ICW Group mySafetyNews.com
Printed from www.mysafetynews.com - Your Risk Management Resource
Home > All categories, Create a Culture of Safety, General, Safety programs, Safety training, Workplace safety > Resolution #2: Discipline Safety Violators Even for Near Misses

Risk management blog

Resolution #2: Discipline Safety Violators Even for Near Misses

- June 30, 2017 by Leslie Stoll, CSP, ARM (View all posts by Leslie)

Your grinding operator is caught not wearing his safety gear during a routine audit.  You have to stop your audit and ask him to put on his safety equipment.  Do you also note this in his discipline file? Most people will not because there was no negative consequence (such as an injury). But, in this blog I’ll discuss the importance of 2017’s Safety Resolution #2: Discipline Safety Violators Even for Near Misses (when they don’t get injured).

Let’s start by asking you two questions about your facility/company:

1. If someone breaks a rule and doesn’t injure themselves, will your supervisors discipline them?

2. If so, is the discipline consistent with the same rule violation as when an injury occurs?

If you answered yes to both questions, congratulations! You have the elements of an effective discipline program in place.  If not, keep reading. Why is this important? When a supervisor doesn’t discipline someone for breaking a safety rule, it’s almost as if they are rewarding bad behavior. Soon, the employees will start to realize what they can get away with. As a result, maintaining a safe workplace will get tougher.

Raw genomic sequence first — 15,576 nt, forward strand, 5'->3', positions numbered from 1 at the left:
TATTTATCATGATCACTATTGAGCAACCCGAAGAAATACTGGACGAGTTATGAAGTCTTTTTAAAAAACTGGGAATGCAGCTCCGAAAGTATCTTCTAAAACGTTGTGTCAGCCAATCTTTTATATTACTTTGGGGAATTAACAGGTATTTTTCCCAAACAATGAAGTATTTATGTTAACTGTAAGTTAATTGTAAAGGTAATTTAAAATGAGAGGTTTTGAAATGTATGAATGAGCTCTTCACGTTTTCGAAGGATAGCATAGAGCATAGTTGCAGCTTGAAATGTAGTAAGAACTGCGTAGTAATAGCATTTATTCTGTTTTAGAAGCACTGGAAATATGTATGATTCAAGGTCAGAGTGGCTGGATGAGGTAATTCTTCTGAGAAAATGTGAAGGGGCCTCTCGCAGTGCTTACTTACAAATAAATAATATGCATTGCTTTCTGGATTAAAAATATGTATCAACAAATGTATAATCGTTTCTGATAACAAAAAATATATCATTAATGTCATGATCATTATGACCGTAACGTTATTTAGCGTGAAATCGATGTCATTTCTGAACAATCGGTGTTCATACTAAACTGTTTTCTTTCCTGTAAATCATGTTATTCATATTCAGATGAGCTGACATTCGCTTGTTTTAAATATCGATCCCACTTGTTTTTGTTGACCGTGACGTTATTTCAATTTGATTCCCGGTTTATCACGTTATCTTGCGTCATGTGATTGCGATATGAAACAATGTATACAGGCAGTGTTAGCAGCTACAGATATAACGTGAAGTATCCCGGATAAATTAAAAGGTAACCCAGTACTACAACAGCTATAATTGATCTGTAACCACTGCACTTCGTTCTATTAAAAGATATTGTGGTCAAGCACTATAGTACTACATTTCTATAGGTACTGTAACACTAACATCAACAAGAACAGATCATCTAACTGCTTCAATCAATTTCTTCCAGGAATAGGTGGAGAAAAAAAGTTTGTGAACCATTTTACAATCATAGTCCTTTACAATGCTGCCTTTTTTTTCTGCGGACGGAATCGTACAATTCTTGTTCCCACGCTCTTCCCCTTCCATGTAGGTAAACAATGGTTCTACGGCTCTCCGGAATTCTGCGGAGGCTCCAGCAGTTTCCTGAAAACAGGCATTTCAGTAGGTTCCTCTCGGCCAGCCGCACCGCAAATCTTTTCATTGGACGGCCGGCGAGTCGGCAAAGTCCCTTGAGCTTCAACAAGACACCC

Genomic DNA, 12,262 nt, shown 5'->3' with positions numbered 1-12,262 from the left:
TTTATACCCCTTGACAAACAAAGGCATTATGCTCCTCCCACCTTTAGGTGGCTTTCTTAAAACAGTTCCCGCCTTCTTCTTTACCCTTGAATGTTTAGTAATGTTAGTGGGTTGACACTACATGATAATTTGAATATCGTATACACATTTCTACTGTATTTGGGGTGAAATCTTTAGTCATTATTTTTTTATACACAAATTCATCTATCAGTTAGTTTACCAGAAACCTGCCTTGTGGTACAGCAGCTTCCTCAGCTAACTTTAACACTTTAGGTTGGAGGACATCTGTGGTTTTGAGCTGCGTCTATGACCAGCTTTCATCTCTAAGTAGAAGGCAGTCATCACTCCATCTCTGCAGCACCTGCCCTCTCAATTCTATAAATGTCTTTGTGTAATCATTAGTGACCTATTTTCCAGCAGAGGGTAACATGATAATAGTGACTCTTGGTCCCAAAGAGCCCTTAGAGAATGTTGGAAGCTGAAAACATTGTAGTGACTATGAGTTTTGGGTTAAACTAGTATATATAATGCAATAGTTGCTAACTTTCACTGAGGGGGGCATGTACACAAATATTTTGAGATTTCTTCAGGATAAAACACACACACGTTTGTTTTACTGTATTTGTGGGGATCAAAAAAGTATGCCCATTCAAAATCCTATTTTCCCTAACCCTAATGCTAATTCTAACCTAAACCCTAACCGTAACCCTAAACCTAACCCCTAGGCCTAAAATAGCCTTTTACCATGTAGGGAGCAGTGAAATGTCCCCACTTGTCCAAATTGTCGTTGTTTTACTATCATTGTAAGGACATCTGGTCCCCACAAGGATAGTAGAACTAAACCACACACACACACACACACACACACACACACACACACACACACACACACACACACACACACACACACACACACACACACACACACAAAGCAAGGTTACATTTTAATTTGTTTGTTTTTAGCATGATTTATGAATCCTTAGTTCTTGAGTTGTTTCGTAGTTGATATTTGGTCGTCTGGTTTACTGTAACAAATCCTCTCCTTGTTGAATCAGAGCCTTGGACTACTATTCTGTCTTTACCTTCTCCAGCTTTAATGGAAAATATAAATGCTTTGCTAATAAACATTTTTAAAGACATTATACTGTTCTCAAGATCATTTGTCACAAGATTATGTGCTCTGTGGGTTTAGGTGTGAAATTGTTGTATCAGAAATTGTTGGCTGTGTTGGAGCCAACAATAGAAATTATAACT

If your supervisors write up rule violators consistently, then all you need to do is make sure the discipline is consistent. Regardless of whether an injury resulted, the same discipline should be inflicted for the same rule violation. You should never make the discipline more severe because an injury occurred.

Besides the fact that having good Human Resources practices is smart for business, being fair and consistent in discipline is a Department of Labor issue now. According to the Whistleblower Program, the Department of Labor is now asking these two key questions:

1. “Does the employer monitor for compliance with the work rule in the absence of an injury?”

2. “Does the employer consistently impose equivalent discipline against employees who violate the work rule in the absence of an injury?”

Your Human Resources department is a great resource for the safety department in developing a fair and consistent discipline program.  Now, with OSHA looking at these issues, it’s even more important than ever to address this.  If you need more human resources advice on the subject, ICW Group policyholders can log into MyResource and checkout the HR library in the RMRx Safety Advisor.